It’s a little over ten years since I helped my first school move to the cloud. Since then, I’ve worked with hundreds of schools of all sizes, phases and sectors. I’ve worked with federations, local authorities, multi-academy trusts, academy chains and the other organisations that define the current educational landscape in England and Wales. Some of my projects have been wonderfully successful, and some - particularly in the early days - have simply failed to reach critical mass, and I thought it might be useful to examine what I’ve learned from the experience. What are the themes which emerge time and time again and have allowed me to shape my service to improve the chances of success? Who knows - this might even help you with your own journey to the sunny uplands of cloud-based working.

The first and inescapable conclusion I draw is that change is really hard, and I’m tempted to say that it’s harder in education than anywhere else. And that’s a problem, because change is a constant, and the pace of change in the outside world is only going to get faster. If you think we’ve seen a lot of change in the last ten years, hold onto your hat because it’s about to get really exciting! Everywhere you look, there are disruptive technologies about to transform life for all of us: soon, we may well be printing replacement human organs, looking through our head-mounted screens (rather than at our phone) to get rich social data about our interlocutors, speak to our home and other smart objects which get their power from the wifi signal itself, carry personalised health apps based on our DNA and of course summon a driverless cab when we need one. Our grandchildren may be living (and working) for twice as long and having five times as many jobs as we did. If we believe that the purpose of education is to prepare young people for life, then the mix of skills and content they need for this new world may be quite different from those needed by previous generations, including mine.

Now many teachers and others in the education sector will quite rightly say that they have had to deal with an avalanche of change over the past few years, that in fact their lives have been plagued by an endless diet of tweaks to the system. I’d agree, and I’d also say that I don’t think it’s limited to education: government has developed a mania for measuring the measurable and then for evaluating performance based on those measurements. Health workers and the police have suffered the same fate, often with battalions of middle-managers doing the measuring. I’m not anti-data per se: it’s just that I sometimes question the usefulness of much of the activity and worry about its impact on the workforce. Staff morale is crucial in people-centric systems like schools.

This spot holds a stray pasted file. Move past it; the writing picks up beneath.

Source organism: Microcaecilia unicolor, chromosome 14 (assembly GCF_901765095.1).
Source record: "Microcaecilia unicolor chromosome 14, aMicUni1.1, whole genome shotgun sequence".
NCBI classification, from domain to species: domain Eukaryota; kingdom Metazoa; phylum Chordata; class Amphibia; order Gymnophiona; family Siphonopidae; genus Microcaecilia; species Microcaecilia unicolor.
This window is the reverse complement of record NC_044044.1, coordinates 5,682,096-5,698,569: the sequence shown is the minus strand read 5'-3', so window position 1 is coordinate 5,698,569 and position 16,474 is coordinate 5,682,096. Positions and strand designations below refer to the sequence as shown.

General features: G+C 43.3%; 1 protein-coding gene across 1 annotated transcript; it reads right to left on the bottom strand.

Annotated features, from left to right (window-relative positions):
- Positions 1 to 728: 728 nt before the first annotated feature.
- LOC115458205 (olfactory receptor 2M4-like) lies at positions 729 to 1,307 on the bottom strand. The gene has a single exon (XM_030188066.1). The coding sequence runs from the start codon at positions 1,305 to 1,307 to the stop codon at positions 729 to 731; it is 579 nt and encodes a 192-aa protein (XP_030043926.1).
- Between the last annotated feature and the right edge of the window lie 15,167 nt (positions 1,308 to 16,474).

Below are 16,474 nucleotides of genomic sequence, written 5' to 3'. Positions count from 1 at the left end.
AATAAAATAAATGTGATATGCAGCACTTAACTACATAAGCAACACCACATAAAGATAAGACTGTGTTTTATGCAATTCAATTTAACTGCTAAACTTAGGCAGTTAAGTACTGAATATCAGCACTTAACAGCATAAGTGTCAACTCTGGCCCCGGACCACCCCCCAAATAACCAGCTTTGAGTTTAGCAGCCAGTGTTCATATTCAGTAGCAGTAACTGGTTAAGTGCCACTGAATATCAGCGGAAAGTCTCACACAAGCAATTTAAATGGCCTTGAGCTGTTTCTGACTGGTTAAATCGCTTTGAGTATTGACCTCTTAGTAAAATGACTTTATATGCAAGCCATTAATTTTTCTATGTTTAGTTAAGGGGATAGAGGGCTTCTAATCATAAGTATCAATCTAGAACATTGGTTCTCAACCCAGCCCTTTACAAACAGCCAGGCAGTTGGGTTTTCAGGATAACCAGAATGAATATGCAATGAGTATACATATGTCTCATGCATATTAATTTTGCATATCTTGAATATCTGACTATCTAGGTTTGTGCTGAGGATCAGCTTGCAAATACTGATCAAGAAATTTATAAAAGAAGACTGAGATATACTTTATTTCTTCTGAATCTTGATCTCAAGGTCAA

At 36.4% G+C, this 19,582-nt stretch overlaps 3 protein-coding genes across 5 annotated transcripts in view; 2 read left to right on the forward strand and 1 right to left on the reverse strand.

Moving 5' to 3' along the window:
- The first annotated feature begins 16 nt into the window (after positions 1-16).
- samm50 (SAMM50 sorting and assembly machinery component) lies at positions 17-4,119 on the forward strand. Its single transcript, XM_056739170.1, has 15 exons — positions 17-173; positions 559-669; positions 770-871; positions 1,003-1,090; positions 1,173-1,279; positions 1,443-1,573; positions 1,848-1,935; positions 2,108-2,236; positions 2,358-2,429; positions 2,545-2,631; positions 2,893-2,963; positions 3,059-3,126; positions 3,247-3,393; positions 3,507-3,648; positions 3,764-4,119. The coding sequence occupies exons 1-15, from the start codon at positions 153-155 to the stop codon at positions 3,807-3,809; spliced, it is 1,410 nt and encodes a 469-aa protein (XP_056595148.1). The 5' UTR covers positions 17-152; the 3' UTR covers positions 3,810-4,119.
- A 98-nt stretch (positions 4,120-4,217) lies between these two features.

However, the change I’m talking about is bigger than these tweaks to the system which government loves and most education practitioners don’t. What I’m talking about is the sort of change that disrupts the standard model and challenges the received wisdom. I’m lucky enough to work with some schools in this country and abroad which do precisely that: where there may be no desks in the classroom, and if there are, they aren’t in rows. Where the teacher isn’t in a fixed location at the front of the class. Where there are no expensive interactive whiteboards but rather devices in the hands of children. Where there is real student agency and the role of the teacher is transformed into that of coach and mentor. Where the school leaders trust their staff and mistakes are permitted as long as you learn from them. Where the default position to data, systems and tools is ‘open unless it really needs to be closed’. In schools like this, you get the strong impression that the most important objective is not the A*-to-C number or the Level 5s so much as the empowerment of students and staff alike to take control of their own learning.

This kind of change needs a few essentials to be in place before it can have a chance of being embedded at the cultural level. Is your school ready for that sort of journey? Have a look at this list of important elements and see how many you think you have in place:

  • Strong leadership from a team that is willing to walk the walk and model the behaviour they want to see in others;
  • A clear vision for learning and an idea of what it’ll feel like to be a student or an adult in the school when you get there;
  • Alignment of the other strategic objectives to that vision so that cost-saving, technology, data-collection and so on are approached first and foremost in the context of improving learning;
  • An approach to infrastructure (including internet, WiFi, computers and devices) which supports the vision for learning rather than being an end in itself;
  • A CPD environment which provides both formally-structured and just-in-time resources in a variety of formats and on a variety of platforms and encourages long-term development in line with the school’s vision for learning;
  • A timetable and programme which allows staff time to acquire new skills and absorb new learning in order to be able to integrate them into their practice;
  • An environment which embraces error, anticipates false steps and learns from them;
  • A culture of review so that the school learns from its initiatives and has a regular and timely process for deciding what to keep and what to let go.
Mark Allen

Mark is an educational consultant who has been helping schools in this country and abroad move to the cloud since 2006. He’s a Google Certified Innovator and Trainer who works with schools on implementing their strategic vision and is currently launching a simple online CPD platform called 123GO! He’s an inveterate sharer on social media and you can find him at @edintheclouds on Twitter.

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